Chinese Rebellions and Foreign Attacks 1840–1901


Map Code: Ax2306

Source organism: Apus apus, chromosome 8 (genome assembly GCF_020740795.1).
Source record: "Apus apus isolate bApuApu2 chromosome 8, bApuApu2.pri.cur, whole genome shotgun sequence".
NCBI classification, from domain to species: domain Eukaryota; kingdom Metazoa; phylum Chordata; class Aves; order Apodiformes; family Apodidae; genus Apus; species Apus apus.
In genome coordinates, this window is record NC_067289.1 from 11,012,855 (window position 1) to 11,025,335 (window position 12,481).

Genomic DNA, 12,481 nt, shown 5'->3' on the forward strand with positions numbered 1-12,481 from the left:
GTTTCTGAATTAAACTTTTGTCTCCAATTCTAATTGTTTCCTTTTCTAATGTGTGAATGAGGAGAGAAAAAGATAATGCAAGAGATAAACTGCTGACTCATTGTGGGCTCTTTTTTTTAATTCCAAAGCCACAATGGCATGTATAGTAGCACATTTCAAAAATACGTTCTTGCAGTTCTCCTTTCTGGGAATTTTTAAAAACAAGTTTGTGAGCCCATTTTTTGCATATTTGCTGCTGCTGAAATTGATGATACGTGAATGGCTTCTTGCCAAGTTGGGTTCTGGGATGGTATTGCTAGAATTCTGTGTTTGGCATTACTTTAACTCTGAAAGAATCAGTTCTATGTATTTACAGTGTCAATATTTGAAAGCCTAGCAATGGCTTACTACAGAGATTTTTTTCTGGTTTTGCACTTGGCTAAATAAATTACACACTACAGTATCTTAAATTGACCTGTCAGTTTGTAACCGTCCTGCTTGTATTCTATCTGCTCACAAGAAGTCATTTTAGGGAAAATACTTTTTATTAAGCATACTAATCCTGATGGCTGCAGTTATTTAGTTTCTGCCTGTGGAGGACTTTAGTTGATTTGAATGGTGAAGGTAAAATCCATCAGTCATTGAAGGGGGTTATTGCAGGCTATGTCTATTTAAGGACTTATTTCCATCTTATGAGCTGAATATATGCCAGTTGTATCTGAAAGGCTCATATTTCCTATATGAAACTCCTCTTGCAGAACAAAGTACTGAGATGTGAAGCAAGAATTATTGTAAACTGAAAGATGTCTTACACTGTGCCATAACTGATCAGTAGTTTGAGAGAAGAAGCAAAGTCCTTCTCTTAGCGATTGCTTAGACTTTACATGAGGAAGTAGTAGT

In 1820, Daoguang succeeded his father Jiaqing as emperor of the Qing dynasty and was confronted by the challenge of an empire in decline, plagued by corruption, food shortages, domestic revolts and foreign threats. The Taiping Rebellion was initiated by Hong Xiuquan, self-styled ‘Brother of Jesus Christ’ and ‘Heavenly King’, who from 1850 led a religious, socially egalitarian anti-Qing movement that spread up from the southern province of Guangxi. By 1853 ‘the Taipings’ had taken control of Wuchang and Nanking, from where for thirty years they held sway over a large area of the Yangtze Valley. Meanwhile, the French and the British were conducting sea-borne operations, the latter’s being collectively known as the Opium Wars (1839–1842 and 1856–1860), in which profiteering British merchants, based mainly in Bengal, fostered widespread drug addiction in China. This fatally weakened the authority of the Qing who were obliged to cede Hong Kong and concessions over the ‘treaty ports’ of Shanghai and Canton. The Boxer Rebellion (so named after the martial art) was a pro-Qing revolt in the northeast between 1899 and 1901 which opposed expanding Christian and foreign influences. Foreign soldiers and civilians were besieged for 55 days in the legation quarter of Beijing before being rescued by a 20,000-strong, eight-nation army that then proceeded to plunder the region and exact costly reparations from the Chinese.

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